What if we fail? What if Aemon gets her and her soul sinks into me like the Nothing he’s already consumed? What then?

“The thing is, her soul was completely intact when Aemon tried to reach for it. There’s a chance, not a certainty, that maybe he can’t consume her soul. If he lives in you, and is still incubating and gathering energy, maybe he’s a part of you…”

I squint at Aiven, shut my eyes tightly and rub my head. What do you mean? I open my eyes wide and try to wrap my head around where he’s going with this. It’s one thing if Aemon is in me like a cancer, it’s another thing if he’s a part of me, a piece of my own existence. This—

“Perhaps, without conscious effort, Aemon may not be able to absorb the souls of those whom you care about. The source of his nourishment during his incubation must be brought to him from the Nothing since the fragment existing within you lacks the ability to gather for itself; it is, of course, only speculation, but I surmise that such a scenario is quite plausible given what occurred this morning.”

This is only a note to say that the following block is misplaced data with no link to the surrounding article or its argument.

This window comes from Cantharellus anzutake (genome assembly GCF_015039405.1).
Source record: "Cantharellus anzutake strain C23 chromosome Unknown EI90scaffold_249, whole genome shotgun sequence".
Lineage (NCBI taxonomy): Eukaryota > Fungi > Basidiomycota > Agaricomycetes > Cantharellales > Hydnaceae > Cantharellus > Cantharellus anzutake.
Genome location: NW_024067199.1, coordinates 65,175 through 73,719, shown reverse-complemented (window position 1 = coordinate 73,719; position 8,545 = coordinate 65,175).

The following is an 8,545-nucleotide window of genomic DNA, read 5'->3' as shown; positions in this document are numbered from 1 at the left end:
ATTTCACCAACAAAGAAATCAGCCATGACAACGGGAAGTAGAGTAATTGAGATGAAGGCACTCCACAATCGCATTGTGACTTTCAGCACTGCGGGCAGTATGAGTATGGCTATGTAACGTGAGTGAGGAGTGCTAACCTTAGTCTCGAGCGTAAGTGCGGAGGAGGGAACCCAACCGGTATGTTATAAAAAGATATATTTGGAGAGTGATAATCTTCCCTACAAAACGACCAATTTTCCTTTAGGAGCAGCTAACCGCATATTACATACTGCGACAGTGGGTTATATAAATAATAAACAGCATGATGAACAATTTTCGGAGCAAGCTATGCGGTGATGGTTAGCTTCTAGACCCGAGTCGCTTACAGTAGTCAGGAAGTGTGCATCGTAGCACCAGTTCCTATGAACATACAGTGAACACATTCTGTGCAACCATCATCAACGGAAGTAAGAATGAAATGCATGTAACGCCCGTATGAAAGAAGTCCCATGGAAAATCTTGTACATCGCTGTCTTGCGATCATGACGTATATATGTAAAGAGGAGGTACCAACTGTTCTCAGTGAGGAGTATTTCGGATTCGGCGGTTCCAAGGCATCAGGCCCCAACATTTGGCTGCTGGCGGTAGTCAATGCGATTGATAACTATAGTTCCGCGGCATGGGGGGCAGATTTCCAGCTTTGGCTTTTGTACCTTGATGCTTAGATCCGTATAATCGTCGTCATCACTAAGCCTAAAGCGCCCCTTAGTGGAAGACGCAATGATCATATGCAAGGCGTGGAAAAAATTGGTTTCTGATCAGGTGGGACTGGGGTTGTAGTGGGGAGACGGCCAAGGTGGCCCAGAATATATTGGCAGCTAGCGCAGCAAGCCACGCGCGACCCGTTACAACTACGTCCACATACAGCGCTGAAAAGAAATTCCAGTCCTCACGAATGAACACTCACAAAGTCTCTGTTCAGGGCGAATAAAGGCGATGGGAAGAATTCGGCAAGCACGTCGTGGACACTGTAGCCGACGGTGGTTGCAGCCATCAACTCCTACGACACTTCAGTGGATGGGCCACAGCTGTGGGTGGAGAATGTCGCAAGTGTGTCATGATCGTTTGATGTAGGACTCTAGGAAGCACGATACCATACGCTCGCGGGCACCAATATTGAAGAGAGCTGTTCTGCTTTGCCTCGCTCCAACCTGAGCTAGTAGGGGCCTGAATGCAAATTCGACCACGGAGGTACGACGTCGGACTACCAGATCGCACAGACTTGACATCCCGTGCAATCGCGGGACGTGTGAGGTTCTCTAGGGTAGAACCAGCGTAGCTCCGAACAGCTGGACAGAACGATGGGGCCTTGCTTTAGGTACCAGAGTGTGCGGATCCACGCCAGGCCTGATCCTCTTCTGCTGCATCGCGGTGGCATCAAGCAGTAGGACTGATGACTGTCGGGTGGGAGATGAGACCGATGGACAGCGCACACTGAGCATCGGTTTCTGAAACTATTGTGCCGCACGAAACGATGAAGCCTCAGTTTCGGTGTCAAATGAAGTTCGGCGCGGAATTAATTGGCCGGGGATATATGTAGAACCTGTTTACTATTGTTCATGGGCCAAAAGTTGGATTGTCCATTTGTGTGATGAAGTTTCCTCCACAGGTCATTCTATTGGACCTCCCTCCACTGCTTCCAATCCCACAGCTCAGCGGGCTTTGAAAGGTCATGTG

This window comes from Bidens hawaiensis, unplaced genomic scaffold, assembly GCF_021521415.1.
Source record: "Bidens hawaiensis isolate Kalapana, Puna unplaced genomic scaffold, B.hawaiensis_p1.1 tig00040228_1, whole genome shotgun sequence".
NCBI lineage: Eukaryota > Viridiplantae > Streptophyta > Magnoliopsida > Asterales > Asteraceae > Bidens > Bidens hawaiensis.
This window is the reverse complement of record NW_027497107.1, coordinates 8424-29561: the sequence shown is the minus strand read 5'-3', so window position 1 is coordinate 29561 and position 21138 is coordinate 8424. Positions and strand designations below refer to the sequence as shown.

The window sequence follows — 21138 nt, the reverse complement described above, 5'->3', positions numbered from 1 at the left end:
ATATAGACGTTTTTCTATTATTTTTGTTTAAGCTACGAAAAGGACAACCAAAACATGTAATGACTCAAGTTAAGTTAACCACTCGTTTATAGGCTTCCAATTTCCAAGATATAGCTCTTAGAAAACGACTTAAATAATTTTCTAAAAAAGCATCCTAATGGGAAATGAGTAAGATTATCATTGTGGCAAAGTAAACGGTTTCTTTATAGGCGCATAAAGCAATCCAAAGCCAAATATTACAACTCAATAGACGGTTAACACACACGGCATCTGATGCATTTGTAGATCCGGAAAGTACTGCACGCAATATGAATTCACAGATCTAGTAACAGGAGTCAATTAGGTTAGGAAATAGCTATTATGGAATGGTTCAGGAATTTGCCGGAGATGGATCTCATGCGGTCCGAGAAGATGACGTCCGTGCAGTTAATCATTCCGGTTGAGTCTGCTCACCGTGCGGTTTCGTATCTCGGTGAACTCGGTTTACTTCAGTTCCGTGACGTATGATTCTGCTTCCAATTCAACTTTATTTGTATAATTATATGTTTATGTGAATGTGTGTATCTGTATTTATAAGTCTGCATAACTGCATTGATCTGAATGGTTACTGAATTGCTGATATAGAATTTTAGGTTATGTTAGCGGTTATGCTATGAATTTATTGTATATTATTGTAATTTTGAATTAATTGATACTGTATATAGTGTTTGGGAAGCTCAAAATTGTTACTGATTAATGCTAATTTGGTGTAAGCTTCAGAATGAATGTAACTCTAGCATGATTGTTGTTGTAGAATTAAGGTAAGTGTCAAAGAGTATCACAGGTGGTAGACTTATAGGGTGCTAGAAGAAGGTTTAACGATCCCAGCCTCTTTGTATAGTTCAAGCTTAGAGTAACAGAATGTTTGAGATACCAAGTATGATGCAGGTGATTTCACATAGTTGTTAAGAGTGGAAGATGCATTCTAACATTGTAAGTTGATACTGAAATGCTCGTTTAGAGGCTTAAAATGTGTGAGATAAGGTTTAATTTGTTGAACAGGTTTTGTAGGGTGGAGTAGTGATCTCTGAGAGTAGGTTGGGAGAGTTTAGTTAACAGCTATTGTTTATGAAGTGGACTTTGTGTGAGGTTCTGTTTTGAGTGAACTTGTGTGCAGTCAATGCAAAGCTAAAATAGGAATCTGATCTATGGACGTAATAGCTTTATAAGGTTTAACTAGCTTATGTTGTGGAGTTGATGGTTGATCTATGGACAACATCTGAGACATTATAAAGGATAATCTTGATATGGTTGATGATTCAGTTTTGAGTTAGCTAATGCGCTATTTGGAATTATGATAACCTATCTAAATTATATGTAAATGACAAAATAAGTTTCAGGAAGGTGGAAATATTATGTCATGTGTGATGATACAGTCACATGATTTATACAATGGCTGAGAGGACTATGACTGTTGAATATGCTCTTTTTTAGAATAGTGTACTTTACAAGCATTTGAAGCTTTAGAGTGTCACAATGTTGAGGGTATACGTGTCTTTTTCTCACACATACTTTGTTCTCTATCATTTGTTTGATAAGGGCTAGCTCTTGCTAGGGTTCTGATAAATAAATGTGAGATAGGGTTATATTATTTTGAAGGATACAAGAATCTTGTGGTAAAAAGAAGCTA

I guess so. That makes sense, but if that’s the case, that means he’ll attract a behemoth-like Nothing, or worse. If I end up in the lower part of The Void again, I’m sure I’ll die or Aemon will escape.

“I guess that raises the biggest question, Em,” Aiven says, placing his hand on my shoulder.

What’s that? I ask telepathically.

“Would you sacrifice yourself to save me?”